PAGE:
Social Science Baha
Official

Mobilising for What: A Discursive History of Nepal’s Youth Policy

Amanda Snellinger

Over the last decade and half, there has been a converging international and national interest to establish a youth policy agenda. The first initiative of youth-specific policy was in the Ninth Government Plan in 1998, in which youth were separated from adolescents and given a subsection, 14.2.1 ‘Youth mobilization’. It identified education, culture, employment, health, sports, crime involvement, and substance abuse as major priority areas (NPC 1998). Youth issues took less priority in the Tenth Plan devised by the last HMG of Nepal. However, since the institution of the 2006 interim government, there has been heavy investment in creating a National Youth Policy (2008), The Ministry of Youth and Sports, and broad scale education and employment schemes in the post-conflict era. It is not surprising that youth policy has become a national priority since it has been a global focus of the UN and other multilateral organisations from the early 1990’s. What is more interesting is that it is one of the rare priorities shared by all sides in Nepal—the far left parties, democratic parties, royalists, general public, and donor agencies. The majority of democratic activists and Maoists combatants were of the youth demographic. In order to keep them loyal, all the parties recognise that they must address their young cadres’ concerns. There has also been more youth advocacy since student leaders and young Maoist commanders have transitioned into party leadership and government positions. Moreover, donor agencies and the general public directly correlate investing in youth opportunity with maintaining peace and stability. The National Planning Commission has tried to address these concerns by crafting a National Plan of Action for Youth Employment (2008-2015) with technical cooperation from the International Labor Organization. It emphasized: employability, equal opportunity, entrepreneurship, and employment creation. The estimated total budget was 14 billion NPR, little of which has been allocated or spent on developing programmes.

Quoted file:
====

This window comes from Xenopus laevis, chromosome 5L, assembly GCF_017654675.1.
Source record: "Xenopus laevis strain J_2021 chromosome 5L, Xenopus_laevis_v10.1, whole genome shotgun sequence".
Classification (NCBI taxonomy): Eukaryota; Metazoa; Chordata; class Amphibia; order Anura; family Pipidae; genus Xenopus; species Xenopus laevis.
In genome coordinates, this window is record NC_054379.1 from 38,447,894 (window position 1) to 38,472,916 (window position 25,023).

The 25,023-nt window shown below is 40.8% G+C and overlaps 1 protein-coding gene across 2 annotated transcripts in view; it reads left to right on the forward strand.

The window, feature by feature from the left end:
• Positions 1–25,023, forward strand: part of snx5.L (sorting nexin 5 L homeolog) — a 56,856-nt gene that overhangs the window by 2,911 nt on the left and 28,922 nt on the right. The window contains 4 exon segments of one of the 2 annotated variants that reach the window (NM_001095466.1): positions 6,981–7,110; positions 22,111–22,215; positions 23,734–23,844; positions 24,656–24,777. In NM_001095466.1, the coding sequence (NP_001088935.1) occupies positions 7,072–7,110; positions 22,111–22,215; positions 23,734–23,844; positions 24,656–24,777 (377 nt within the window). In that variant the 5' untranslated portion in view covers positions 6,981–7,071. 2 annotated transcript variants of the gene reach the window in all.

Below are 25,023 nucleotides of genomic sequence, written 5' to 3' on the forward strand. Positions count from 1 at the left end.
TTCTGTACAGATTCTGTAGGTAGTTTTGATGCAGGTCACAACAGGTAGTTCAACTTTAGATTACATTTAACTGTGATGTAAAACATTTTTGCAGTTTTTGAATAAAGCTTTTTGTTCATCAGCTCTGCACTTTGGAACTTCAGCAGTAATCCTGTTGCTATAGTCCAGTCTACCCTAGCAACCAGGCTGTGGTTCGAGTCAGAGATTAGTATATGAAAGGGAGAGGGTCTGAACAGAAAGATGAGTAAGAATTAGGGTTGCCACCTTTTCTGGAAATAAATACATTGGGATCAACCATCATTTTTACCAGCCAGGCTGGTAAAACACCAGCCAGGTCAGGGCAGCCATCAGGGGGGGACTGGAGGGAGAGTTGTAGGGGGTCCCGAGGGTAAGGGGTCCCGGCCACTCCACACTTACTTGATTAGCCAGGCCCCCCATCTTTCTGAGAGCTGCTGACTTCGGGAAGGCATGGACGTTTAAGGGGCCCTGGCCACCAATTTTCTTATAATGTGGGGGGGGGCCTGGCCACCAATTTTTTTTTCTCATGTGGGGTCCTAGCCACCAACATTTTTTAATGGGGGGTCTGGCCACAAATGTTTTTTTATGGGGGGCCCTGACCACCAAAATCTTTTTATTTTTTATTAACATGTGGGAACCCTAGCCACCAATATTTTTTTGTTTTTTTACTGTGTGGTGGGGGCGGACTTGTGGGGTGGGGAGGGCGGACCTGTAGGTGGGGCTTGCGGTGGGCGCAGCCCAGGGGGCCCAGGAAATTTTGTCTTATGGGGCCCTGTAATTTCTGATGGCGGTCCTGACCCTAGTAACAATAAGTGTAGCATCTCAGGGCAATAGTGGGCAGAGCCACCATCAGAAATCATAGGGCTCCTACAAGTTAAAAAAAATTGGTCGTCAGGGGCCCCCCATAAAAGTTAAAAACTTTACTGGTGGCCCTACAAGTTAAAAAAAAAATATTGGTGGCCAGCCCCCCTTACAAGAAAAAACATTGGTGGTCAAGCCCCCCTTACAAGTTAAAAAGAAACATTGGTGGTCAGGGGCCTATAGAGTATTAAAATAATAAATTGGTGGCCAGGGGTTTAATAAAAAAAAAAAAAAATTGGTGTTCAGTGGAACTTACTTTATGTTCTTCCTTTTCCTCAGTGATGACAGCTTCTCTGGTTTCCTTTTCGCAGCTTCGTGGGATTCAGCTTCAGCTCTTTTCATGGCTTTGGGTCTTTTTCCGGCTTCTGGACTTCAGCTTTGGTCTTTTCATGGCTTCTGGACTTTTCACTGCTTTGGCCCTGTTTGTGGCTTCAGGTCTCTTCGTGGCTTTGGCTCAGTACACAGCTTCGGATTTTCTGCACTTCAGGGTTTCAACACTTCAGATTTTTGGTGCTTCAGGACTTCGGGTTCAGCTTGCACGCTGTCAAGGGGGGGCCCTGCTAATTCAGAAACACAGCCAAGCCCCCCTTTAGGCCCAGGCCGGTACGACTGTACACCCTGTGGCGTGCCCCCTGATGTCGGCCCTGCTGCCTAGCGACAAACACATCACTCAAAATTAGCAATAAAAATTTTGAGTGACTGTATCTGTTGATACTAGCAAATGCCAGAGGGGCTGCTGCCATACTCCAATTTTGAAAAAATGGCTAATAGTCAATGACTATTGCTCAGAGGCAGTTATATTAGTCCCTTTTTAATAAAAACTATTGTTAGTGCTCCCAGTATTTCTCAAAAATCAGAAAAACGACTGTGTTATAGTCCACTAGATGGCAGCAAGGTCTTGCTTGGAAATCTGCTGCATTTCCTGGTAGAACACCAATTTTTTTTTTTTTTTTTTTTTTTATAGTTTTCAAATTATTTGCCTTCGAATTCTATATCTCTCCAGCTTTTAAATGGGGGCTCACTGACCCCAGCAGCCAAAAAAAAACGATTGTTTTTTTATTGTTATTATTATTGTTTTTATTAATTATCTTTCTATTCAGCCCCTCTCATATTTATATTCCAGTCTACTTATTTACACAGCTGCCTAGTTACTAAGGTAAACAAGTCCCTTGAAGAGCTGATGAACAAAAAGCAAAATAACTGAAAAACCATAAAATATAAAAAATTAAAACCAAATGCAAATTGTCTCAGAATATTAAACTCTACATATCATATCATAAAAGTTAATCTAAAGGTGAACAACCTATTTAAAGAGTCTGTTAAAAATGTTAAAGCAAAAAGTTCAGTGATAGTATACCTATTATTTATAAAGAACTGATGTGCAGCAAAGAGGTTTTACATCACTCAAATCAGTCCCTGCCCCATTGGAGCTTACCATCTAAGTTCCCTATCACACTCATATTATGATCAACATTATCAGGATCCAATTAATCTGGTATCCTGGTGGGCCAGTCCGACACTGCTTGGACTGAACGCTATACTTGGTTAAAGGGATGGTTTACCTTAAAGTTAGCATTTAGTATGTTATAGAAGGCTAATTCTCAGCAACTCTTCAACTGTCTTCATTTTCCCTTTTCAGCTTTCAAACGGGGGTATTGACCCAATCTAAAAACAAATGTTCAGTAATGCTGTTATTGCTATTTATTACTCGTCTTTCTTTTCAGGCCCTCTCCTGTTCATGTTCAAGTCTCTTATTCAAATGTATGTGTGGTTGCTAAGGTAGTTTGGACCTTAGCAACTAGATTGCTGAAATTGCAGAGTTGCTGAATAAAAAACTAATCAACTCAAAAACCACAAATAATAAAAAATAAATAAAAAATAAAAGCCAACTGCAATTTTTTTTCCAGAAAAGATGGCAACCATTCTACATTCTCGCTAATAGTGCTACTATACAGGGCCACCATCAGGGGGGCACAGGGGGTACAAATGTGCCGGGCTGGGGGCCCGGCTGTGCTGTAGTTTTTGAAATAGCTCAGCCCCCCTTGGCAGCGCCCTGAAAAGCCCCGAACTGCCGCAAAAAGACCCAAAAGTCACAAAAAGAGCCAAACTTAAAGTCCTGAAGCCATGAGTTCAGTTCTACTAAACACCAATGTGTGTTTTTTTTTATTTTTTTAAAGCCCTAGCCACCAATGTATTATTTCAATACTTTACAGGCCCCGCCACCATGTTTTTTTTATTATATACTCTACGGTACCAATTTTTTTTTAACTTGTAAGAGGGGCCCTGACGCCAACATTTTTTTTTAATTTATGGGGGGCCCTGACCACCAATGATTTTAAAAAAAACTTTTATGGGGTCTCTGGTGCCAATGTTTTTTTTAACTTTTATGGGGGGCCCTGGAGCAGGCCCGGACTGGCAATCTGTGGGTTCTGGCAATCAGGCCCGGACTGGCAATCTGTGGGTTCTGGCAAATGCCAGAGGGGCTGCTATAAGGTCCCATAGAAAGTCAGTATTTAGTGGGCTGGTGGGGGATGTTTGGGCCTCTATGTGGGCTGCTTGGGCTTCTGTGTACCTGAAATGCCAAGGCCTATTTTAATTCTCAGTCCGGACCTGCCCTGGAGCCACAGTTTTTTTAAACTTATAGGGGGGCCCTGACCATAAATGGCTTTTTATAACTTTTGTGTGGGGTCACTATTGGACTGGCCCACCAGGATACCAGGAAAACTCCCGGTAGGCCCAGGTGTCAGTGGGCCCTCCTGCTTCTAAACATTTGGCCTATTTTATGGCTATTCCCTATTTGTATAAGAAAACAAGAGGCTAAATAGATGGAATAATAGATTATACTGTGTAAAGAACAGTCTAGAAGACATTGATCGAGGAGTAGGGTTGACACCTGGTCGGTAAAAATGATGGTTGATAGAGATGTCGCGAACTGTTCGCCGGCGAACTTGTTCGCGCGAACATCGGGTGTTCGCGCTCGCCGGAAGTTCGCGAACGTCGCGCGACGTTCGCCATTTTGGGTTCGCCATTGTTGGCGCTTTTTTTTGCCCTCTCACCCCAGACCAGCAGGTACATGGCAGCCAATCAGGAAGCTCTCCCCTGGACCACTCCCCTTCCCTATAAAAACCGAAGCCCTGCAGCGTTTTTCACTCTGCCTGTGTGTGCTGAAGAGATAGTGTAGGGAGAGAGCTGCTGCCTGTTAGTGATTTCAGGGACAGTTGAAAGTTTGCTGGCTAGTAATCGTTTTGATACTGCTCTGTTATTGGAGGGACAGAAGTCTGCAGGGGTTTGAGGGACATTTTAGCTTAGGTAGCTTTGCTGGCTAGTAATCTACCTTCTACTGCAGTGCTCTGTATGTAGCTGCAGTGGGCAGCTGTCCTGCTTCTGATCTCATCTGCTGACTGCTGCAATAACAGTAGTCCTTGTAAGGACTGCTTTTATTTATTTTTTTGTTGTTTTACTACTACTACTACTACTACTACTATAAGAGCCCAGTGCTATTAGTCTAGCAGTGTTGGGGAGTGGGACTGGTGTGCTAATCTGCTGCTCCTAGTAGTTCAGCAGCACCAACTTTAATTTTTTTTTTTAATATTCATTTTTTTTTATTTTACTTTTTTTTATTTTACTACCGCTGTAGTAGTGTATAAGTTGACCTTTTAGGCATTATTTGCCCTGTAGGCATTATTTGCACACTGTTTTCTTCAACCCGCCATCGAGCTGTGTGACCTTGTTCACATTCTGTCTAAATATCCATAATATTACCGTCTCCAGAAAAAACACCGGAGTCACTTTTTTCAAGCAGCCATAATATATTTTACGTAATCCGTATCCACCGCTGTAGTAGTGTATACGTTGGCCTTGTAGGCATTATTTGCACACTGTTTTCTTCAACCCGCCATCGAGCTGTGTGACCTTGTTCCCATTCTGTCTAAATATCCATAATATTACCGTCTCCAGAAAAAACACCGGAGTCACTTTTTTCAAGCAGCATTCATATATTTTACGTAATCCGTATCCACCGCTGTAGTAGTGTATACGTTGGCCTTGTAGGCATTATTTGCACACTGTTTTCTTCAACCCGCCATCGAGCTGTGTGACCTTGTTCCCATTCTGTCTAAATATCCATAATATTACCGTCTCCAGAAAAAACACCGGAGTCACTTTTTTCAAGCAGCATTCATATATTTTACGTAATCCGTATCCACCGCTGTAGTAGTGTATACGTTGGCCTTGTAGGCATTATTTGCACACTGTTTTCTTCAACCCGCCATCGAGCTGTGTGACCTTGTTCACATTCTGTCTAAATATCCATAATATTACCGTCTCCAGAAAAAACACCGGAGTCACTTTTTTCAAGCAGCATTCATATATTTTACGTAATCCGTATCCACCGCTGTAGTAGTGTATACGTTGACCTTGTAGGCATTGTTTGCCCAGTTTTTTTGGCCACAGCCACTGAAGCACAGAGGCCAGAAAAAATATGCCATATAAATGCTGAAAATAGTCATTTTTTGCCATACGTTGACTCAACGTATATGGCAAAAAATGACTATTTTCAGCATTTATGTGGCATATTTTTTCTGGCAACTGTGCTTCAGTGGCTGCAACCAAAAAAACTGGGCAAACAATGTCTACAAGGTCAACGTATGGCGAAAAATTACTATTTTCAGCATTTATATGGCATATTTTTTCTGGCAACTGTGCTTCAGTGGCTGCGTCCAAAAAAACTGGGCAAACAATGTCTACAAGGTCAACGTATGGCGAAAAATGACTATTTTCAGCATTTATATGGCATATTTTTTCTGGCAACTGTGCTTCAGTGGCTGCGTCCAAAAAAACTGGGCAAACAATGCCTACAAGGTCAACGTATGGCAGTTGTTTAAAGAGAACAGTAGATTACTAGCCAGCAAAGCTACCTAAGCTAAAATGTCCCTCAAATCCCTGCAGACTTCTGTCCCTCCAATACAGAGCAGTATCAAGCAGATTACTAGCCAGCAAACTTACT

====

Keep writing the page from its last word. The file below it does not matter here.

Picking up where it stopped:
This paper provides a discursive history of the national youth policy development – focusing on the values, priorities, agendas of all the participating stakeholders and the degree to which they influenced policy outcomes based on their position in the policy making. It employs a trademark of youth studies by analysing the dynamic interplay between social, economic, and political structures and young people. This approach empirically grounds the tracking of social change and relationships between structure and agency (Beck 1992; Furlong and Cartmel 2007). I focus on policy and development to further unravel the relationship between the international donor regime and the state, providing insight into what mediates cultural flows and social change across sovereign borders. What should a policy of youth mobilisation entail?  Or what will be the lasting effects of the Nepal National Youth Policy designating the youth demographic as 16-40 rather than the internationally sanctioned ages of 15-24? Such questions propel my analysis on the relationship between the global and local, and its implications for Nepalese youth as they navigate their life trajectories.